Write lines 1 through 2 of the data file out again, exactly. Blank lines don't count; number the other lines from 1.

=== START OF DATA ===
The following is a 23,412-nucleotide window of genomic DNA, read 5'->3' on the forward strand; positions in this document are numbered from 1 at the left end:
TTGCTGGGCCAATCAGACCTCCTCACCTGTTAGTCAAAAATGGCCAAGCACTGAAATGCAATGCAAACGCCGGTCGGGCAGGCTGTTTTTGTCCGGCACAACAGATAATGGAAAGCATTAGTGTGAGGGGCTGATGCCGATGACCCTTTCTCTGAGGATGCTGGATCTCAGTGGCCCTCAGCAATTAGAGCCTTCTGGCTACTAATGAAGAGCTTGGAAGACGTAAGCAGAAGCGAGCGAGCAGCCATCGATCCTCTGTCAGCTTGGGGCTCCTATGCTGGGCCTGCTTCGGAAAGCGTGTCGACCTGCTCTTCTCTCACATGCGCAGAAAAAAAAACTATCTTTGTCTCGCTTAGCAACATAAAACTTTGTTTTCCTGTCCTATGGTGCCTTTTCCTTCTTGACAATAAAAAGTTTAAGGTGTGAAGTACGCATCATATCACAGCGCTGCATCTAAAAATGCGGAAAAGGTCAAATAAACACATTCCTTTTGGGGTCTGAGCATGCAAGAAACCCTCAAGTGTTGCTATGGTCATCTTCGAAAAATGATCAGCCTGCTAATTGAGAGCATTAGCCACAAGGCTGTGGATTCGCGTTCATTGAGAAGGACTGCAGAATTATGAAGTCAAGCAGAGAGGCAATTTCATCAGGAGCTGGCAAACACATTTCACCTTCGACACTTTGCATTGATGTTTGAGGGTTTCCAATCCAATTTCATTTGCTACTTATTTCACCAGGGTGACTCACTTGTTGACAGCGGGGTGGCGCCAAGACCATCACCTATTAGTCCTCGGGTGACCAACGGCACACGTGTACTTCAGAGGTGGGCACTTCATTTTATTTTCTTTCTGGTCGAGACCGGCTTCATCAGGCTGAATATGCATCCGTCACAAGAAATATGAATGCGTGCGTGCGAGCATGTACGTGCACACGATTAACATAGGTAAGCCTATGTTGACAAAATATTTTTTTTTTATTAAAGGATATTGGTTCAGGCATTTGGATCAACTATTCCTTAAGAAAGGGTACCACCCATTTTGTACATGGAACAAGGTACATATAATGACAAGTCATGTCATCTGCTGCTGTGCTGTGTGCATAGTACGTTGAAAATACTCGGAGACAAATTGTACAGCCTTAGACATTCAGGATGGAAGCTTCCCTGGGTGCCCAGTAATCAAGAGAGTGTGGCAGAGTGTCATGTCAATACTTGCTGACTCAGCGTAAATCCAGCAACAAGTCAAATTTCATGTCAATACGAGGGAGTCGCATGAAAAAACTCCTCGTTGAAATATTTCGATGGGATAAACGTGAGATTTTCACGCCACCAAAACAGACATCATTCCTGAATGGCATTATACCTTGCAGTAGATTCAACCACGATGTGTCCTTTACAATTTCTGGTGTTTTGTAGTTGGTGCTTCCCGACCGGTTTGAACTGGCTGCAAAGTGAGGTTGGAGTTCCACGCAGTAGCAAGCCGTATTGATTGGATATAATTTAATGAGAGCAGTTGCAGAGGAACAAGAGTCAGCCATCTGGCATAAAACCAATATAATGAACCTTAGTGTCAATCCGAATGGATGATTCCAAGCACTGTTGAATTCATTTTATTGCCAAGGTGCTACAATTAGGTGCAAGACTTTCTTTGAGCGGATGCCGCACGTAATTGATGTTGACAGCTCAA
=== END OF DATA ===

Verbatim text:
The following is a 23,412-nucleotide window of genomic DNA, read 5'->3' on the forward strand; positions in this document are numbered from 1 at the left end:
TTGCTGGGCCAATCAGACCTCCTCACCTGTTAGTCAAAAATGGCCAAGCACTGAAATGCAATGCAAACGCCGGTCGGGCAGGCTGTTTTTGTCCGGCACAACAGATAATGGAAAGCATTAGTGTGAGGGGCTGATGCCGATGACCCTTTCTCTGAGGATGCTGGATCTCAGTGGCCCTCAGCAATTAGAGCCTTCTGGCTACTAATGAAGAGCTTGGAAGACGTAAGCAGAAGCGAGCGAGCAGCCATCGATCCTCTGTCAGCTTGGGGCTCCTATGCTGGGCCTGCTTCGGAAAGCGTGTCGACCTGCTCTTCTCTCACATGCGCAGAAAAAAAAACTATCTTTGTCTCGCTTAGCAACATAAAACTTTGTTTTCCTGTCCTATGGTGCCTTTTCCTTCTTGACAATAAAAAGTTTAAGGTGTGAAGTACGCATCATATCACAGCGCTGCATCTAAAAATGCGGAAAAGGTCAAATAAACACATTCCTTTTGGGGTCTGAGCATGCAAGAAACCCTCAAGTGTTGCTATGGTCATCTTCGAAAAATGATCAGCCTGCTAATTGAGAGCATTAGCCACAAGGCTGTGGATTCGCGTTCATTGAGAAGGACTGCAGAATTATGAAGTCAAGCAGAGAGGCAATTTCATCAGGAGCTGGCAAACACATTTCACCTTCGACACTTTGCATTGATGTTTGAGGGTTTCCAATCCAATTTCATTTGCTACTTATTTCACCAGGGTGACTCACTTGTTGACAGCGGGGTGGCGCCAAGACCATCACCTATTAGTCCTCGGGTGACCAACGGCACACGTGTACTTCAGAGGTGGGCACTTCATTTTATTTTCTTTCTGGTCGAGACCGGCTTCATCAGGCTGAATATGCATCCGTCACAAGAAATATGAATGCGTGCGTGCGAGCATGTACGTGCACACGATTAACATAGGTAAGCCTATGTTGACAAAATATTTTTTTTTTATTAAAGGATATTGGTTCAGGCATTTGGATCAACTATTCCTTAAGAAAGGGTACCACCCATTTTGTACATGGAACAAGGTACATATAATGACAAGTCATGTCATCTGCTGCTGTGCTGTGTGCATAGTACGTTGAAAATACTCGGAGACAAATTGTACAGCCTTAGACATTCAGGATGGAAGCTTCCCTGGGTGCCCAGTAATCAAGAGAGTGTGGCAGAGTGTCATGTCAATACTTGCTGACTCAGCGTAAATCCAGCAACAAGTCAAATTTCATGTCAATACGAGGGAGTCGCATGAAAAAACTCCTCGTTGAAATATTTCGATGGGATAAACGTGAGATTTTCACGCCACCAAAACAGACATCATTCCTGAATGGCATTATACCTTGCAGTAGATTCAACCACGATGTGTCCTTTACAATTTCTGGTGTTTTGTAGTTGGTGCTTCCCGACCGGTTTGAACTGGCTGCAAAGTGAGGTTGGAGTTCCACGCAGTAGCAAGCCGTATTGATTGGATATAATTTAATGAGAGCAGTTGCAGAGGAACAAGAGTCAGCCATCTGGCATAAAACCAATATAATGAACCTTAGTGTCAATCCGAATGGATGATTCCAAGCACTGTTGAATTCATTTTATTGCCAAGGTGCTACAATTAGGTGCAAGACTTTCTTTGAGCGGATGCCGCACGTAATTGATGTTGACAGCTCAA